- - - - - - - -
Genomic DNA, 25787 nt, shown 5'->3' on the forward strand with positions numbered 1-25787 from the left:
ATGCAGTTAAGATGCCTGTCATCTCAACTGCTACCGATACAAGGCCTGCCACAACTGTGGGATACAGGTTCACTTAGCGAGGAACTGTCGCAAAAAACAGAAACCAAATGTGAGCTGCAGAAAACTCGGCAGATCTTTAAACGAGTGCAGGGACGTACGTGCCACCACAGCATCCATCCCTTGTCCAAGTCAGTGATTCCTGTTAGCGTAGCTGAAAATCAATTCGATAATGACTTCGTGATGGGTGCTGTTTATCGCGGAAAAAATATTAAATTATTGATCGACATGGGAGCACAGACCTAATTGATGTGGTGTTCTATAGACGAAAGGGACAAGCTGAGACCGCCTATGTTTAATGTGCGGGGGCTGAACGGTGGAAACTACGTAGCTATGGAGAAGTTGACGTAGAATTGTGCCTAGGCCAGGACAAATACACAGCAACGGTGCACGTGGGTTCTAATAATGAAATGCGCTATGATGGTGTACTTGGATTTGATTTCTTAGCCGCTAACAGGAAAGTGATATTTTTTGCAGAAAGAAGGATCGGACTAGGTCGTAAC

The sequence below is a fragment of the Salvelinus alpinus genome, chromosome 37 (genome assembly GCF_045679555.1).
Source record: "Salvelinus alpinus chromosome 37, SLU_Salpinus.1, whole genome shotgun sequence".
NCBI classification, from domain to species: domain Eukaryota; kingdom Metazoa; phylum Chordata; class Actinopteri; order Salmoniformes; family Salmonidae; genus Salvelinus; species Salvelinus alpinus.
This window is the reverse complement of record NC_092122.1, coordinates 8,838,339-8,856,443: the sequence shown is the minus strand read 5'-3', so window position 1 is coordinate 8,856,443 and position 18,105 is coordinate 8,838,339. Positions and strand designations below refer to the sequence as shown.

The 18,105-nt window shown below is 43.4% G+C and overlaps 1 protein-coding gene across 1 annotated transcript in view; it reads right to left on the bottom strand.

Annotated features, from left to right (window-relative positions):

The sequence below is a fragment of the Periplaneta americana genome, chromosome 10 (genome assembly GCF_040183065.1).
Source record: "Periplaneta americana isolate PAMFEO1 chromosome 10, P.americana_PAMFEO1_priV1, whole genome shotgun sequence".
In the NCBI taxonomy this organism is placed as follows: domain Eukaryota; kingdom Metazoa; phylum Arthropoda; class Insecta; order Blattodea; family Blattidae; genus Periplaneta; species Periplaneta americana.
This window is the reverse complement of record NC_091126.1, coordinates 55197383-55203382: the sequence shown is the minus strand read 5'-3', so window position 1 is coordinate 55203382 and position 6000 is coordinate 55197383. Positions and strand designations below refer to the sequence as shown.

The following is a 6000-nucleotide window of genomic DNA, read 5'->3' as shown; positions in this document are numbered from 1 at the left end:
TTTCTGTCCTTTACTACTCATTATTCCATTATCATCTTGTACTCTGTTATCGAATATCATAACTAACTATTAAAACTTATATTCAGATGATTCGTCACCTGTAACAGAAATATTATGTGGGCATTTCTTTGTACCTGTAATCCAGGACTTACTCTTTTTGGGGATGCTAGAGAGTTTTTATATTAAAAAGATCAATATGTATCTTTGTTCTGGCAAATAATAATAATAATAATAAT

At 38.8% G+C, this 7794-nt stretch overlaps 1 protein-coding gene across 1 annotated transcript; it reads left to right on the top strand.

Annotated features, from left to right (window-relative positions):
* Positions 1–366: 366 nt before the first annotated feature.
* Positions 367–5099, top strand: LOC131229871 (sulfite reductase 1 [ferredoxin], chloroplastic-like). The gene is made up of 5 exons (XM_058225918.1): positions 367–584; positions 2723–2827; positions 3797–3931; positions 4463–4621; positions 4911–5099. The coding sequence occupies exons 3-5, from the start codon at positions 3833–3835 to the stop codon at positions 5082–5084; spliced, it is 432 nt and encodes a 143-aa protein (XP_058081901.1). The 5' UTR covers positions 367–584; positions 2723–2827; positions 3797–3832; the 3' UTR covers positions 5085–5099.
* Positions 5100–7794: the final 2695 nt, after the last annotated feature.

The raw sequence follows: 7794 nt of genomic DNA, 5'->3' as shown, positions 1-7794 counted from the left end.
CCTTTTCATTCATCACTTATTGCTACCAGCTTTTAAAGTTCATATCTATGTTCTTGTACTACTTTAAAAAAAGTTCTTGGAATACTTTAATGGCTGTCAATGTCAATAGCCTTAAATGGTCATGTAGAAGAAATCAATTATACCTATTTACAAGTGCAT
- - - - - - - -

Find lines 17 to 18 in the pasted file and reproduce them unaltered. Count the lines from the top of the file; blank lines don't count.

* Positions 1–366: 366 nt before the first annotated feature.
* Positions 367–5099, top strand: LOC131229871 (sulfite reductase 1 [ferredoxin], chloroplastic-like). The gene is made up of 5 exons (XM_058225918.1): positions 367–584; positions 2723–2827; positions 3797–3931; positions 4463–4621; positions 4911–5099. The coding sequence occupies exons 3-5, from the start codon at positions 3833–3835 to the stop codon at positions 5082–5084; spliced, it is 432 nt and encodes a 143-aa protein (XP_058081901.1). The 5' UTR covers positions 367–584; positions 2723–2827; positions 3797–3832; the 3' UTR covers positions 5085–5099.